RSS

Monthly Archives: January 2014

Crime and Science Radio: Inside the Los Angeles Regional Crime Lab: An Interview with Dean Gialamas

CSR 300x250-72dpi

This Saturday, February 1, 2014 at 10 a.m. PST join Jan Burke and DP Lyle as they welcome Dean Gialamas, Director of the Los Angles County Sheriff’s Department’s Crime Lab, to the show to discuss this unique lab, what it’s like be be a crime lab director, the new federal forensic science commission, and more!

Dean Gialamas is the former director of the Orange County Crime Lab, the current director of the LASD crime lab, and was recently appointed to the first-ever National Commission on Forensic Science.  He is a past president of the American Society of Crime Lab Directors, and the president-elect of the California Association of Crime Lab Directors.

The Los Angeles County Sheriff’s Department of Scientific Services is an ASCLD/LAB-International/ISO 17025 accredited laboratory that operates from 10 facilities and employs over 300 personnel.  It serves a population of six million residents and over 100 local, state, and federal agencies.

LISTEN

LINKS:

LASD’s Scientific Services

FBI Laboratory Services

The Crime Lab Project

How Stuff Works: How Forensic Lab Techniques Work

Forensic Science Timeline

Experts Named to National Commission on Forensic Science

Announcement of Formation of the National Commission on Forensic Science

LASD Scientific Services Bureau

LAPD Scientific Investigation Division

American Academy of Forensic Sciences

American Society of Crime Lab Directors

American Society of Crime Lab Directors – Laboratory Accreditation Board

International Association for Identification

California Association of Crime Lab Directors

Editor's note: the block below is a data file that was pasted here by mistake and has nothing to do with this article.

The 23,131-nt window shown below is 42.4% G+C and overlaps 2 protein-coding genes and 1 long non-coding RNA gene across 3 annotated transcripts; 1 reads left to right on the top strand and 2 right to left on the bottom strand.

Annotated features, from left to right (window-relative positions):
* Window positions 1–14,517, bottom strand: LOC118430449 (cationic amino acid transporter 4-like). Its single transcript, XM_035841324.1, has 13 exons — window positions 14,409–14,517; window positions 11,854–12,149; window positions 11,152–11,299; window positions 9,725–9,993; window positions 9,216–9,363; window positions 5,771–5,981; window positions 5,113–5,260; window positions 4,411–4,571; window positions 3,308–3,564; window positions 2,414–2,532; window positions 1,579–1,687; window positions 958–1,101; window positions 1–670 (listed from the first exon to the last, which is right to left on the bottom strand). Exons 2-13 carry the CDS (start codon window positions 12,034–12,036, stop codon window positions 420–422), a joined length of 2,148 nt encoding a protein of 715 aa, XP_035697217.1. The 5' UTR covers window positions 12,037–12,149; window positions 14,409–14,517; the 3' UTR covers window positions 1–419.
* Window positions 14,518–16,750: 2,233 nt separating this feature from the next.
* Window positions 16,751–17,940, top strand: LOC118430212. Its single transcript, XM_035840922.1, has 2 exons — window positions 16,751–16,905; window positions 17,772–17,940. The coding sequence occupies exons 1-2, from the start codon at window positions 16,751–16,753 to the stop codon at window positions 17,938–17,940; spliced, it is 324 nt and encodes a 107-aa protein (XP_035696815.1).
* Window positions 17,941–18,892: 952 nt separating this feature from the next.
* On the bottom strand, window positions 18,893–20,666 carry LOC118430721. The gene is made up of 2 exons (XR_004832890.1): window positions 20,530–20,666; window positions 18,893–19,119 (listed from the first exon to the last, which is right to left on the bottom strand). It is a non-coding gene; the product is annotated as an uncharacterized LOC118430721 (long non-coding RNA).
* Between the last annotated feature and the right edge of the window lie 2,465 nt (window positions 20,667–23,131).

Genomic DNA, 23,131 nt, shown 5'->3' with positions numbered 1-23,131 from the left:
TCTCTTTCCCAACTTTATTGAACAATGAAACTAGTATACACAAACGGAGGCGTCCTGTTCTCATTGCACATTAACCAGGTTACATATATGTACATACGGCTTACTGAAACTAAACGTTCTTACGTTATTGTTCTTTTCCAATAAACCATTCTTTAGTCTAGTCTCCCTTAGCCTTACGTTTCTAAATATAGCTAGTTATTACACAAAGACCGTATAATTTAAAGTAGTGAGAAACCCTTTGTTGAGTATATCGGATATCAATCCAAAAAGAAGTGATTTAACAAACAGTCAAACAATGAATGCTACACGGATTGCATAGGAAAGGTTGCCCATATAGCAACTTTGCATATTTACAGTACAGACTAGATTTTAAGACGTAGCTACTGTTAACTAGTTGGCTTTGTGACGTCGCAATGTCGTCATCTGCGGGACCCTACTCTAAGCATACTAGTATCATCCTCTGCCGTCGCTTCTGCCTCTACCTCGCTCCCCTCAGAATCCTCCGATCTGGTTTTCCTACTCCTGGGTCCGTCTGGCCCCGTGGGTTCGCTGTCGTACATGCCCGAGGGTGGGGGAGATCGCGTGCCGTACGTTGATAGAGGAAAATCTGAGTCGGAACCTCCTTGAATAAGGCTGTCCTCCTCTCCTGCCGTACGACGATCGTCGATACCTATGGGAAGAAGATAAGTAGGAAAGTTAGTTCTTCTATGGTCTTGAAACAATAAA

Hertzberg-Davis Forensic Science Center

California Association of Criminalists

Dean Gialamas at NIJ 2010 on Backlogs as a False Metric

Forensic Science Education Programs Accreditation Commission

 

Q and A: Can My Female Character Cause Her Pregnancy To Become A “Stone Baby” By Shear Will?

Q: I am writing a story about a woman who, through sheer force of will, doesn’t allow her body to complete childbirth. The baby dies and becomes a lithopedia. My questions are:

Will there be bleeding in spite of the labor stopping? What happens to the placenta? Will the body absorb it or will it harden like some kind cocoon? Will the mother lactate? Will it cause the mother pain to carry the stone baby? Will the woman have periods? Is it plausible that the mother’s body will experience contractions years later? Or pains caused by the stone baby that she could believe are contractions? How long does it take the fetus to calcify into the lithopedia?

Nicole Nelson-Hicks, Nashville, TN

A: First of all, there is no way she could stop her pregnancy, labor, or delivery by simple force of will. The body will do what the body does and it will eject the fetus either as a stillbirth or a live child. There is no way to stop this.

Secondly, lithopedia (stone babies—singular lithopedion) tend to occur in abdominal pregnancies as opposed to intrauterine pregnancies, even though it is possible for the fetus to remain within the uterus. Conception actually takes place in the fallopian tube as the egg descends and the sperm rises – at least in most cases. A tubal pregnancy can result where the fetus grows within the fallopian tube and rarely the fertilized egg will escape the end of the fallopian tube and settle within the abdomen. Sometimes the blood supply is established and the child can grow within the abdomen. Rarely to term but it can grow. It would take 12 or so weeks for the fetus to reach a size that would be easily visible.

x-ray